Infodemic: The Rise of Fake News During Covid-19

Covid-19 has been a super-spreader event of misinformation online, leading to an all-time high level of fake news online.
Bethany Howell

The arrival of Covid-19 late last year has led to a super-spreader event of misinformation online, with fake news about the coronavirus surging amid the pandemic.

In April this year, the CoronaVirusFact Alliance database recorded nearly 4,000 Coronavirus-related hoaxes circulating around the world. In the UK, a study by telecoms regulator Ofcom suggested that 46% of adults on the internet saw false or misleading information about Covid-19 in the first week alone of the country’s lockdown. 

To get a clearer picture on what some are already coining “the infodemic,” we’ve taken a look at just how much fake news has increased during the pandemic, why it’s happening, and what platforms can do to prevent it. 

Misinformation Increase Over Covid-19 Lockdown

A study, carried out by the German Marshall Fund found that engagement with articles from notoriously misleading outlets has increased by 102% since the run-up to the 2016 election.

Plus, the study revealed that interactions with articles from these deceptive sites have increased by a worryingly 242% between the third quarter of 2016 and the third quarter of 2020.

Misinformation vs Disinformation: What’s The Difference?

Before we move onto the hows and the whys, we need to break down the term ‘fake news’. While it’s become a popular catch-all term under Donald Trump’s presidency, it can be categorized in two quite different ways: misinformation and disinformation. 

What is misinformation and disinformation?

  • Misinformation: Misleading advice or statistics – usually spread by well-meaning but ill-informed individuals. This type of information could be spread by governments releasing skewed data, or perhaps a family member wanting to help keep their loved ones safe. Examples include:
    • Disputed causes of coronavirus
    • Unproven coronavirus treatments
    • Confusion over lockdown rules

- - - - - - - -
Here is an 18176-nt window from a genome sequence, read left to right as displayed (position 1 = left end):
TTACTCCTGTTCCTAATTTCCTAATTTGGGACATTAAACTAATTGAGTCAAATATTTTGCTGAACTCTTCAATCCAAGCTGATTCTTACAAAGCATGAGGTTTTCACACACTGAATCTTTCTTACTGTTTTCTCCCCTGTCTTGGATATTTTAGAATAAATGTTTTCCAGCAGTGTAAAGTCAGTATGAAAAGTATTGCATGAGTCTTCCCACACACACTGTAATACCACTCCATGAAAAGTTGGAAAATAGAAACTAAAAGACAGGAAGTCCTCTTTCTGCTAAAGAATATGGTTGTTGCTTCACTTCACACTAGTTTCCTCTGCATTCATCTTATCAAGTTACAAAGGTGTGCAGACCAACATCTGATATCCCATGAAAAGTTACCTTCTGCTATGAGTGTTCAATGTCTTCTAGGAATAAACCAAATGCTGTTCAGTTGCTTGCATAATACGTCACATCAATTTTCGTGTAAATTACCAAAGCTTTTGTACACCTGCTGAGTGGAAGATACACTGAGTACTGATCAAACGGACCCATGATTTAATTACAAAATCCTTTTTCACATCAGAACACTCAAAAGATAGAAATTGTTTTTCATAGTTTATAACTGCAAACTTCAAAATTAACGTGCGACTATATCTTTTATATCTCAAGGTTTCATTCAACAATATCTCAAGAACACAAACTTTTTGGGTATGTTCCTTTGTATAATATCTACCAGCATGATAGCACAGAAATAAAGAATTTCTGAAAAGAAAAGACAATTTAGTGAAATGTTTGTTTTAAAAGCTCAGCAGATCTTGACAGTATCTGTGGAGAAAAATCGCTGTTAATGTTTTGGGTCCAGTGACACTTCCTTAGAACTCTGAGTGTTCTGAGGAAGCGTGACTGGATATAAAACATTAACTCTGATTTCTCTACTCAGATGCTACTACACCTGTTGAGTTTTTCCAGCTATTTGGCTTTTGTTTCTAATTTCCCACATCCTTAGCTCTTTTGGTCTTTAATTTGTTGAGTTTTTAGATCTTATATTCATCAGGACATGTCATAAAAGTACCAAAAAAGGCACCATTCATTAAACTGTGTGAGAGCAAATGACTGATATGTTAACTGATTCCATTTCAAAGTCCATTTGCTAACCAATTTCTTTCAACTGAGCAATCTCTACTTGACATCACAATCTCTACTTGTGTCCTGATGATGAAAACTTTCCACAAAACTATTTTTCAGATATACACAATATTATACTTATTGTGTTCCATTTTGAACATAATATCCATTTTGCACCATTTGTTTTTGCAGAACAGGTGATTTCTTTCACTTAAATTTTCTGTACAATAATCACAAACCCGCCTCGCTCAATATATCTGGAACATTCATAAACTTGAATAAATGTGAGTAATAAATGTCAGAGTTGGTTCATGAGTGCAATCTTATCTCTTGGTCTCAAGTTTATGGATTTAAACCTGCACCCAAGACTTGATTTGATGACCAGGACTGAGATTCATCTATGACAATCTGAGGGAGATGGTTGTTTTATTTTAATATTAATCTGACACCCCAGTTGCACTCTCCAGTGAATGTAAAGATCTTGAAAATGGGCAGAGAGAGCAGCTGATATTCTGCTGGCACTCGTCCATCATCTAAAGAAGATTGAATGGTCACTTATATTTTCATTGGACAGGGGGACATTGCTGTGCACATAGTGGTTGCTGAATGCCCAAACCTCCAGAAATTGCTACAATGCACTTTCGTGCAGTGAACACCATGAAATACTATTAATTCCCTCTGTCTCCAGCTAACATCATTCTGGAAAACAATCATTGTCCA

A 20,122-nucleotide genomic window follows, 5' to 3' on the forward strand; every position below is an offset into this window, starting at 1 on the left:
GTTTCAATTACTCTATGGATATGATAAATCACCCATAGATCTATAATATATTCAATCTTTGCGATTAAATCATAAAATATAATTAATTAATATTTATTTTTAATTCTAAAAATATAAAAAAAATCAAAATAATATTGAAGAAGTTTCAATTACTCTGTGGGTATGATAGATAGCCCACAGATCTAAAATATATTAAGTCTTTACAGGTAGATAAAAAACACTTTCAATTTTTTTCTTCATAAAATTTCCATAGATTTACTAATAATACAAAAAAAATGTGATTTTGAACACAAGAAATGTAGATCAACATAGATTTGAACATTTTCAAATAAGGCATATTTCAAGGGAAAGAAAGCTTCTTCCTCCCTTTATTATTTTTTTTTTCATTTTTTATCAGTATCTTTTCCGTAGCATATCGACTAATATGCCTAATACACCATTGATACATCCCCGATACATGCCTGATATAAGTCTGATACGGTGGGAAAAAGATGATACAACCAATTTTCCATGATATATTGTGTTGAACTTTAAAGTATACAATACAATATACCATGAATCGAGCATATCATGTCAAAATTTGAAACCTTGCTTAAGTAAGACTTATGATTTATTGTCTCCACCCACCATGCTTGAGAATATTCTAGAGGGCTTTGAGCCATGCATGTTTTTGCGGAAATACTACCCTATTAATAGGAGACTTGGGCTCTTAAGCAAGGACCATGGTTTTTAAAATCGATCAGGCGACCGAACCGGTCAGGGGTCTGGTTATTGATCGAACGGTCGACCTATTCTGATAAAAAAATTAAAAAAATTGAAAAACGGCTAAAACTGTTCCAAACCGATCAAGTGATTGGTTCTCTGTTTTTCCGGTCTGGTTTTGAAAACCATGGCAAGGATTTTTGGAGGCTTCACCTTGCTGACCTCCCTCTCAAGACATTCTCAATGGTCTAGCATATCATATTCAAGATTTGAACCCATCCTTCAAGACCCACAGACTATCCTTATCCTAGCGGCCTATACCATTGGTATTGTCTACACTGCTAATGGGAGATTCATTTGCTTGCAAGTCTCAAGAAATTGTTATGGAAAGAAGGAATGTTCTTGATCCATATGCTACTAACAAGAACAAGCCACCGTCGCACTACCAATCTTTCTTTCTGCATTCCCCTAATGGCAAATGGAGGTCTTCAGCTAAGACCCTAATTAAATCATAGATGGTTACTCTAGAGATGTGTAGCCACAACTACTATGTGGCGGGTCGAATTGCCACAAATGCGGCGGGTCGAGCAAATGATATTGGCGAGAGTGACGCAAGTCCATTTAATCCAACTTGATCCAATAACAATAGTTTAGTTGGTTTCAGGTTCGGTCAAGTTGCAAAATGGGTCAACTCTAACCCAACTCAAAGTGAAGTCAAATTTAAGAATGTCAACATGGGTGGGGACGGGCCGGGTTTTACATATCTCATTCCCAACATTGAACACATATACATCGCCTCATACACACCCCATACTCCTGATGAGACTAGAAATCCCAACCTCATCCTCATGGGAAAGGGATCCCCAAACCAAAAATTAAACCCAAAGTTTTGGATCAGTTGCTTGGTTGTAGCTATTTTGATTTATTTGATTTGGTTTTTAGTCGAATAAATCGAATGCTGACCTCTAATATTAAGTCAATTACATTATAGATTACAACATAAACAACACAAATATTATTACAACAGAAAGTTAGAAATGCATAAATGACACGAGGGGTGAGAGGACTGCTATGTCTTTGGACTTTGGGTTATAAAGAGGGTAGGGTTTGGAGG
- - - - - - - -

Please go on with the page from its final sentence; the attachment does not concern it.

• Disinformation: Malicious, false information, aimed at disrupting public order or manipulating an agenda. This is made more dangerous due to the speed at which fake news spreads during a crisis, on social media, or messaging platforms. Examples include:
    • Coronavirus is a hoax
    • 5G caused covid-19
    • Coronavirus is government propaganda

This rapid spread of potentially harmful information has meant even the World Health Organisation has had to set up its own initiative, named Verified, to combat misinformation.

“We work with media partners, individuals, influencers and social media platforms to spread content that promotes science, offers solutions and inspires solidarity. This will be especially critical as we work to build public confidence in the safety and efficacy of future COVID-19 vaccines.” – WHO

The Causes of Covid Misinformation

It’s been a rollercoaster… year to say the least. There is no sole reason why fake news has been impacted by the current climate, but we’ve named and shamed a few of the key offenders below.

1. An increase in social media usage

Naturally, we’ve all been using our phones a lot more since have to be locked into the confinement of our own four walls. 

Overall, 37.9% of people in the US have been spending two hours or more each day on social media during the pandemic.

Source: Statista

What’s more, not only are we spending more time on social media, but we’re also consuming a lot of our news content on here, too. According to Statista, 46% of Americans have been consuming news through social media each day since March 2020. And social media is where disinformation thrives. 

A recent study found that 56% of people who believe there's no hard evidence that coronavirus exists get a lot of their information from Facebook. Plus, 60% of people who believe there is a link between 5G and Covid-19 get a great deal of their information on the virus from YouTube, rather than traditional media.

2. Not understanding what you’re sharing is fake

It’s difficult to judge whether the content you’re sharing these days is actually truthful. It often works like a snowball effect, too – once one ill-informed person shares misinformation, it has the potential to reach thousands of others.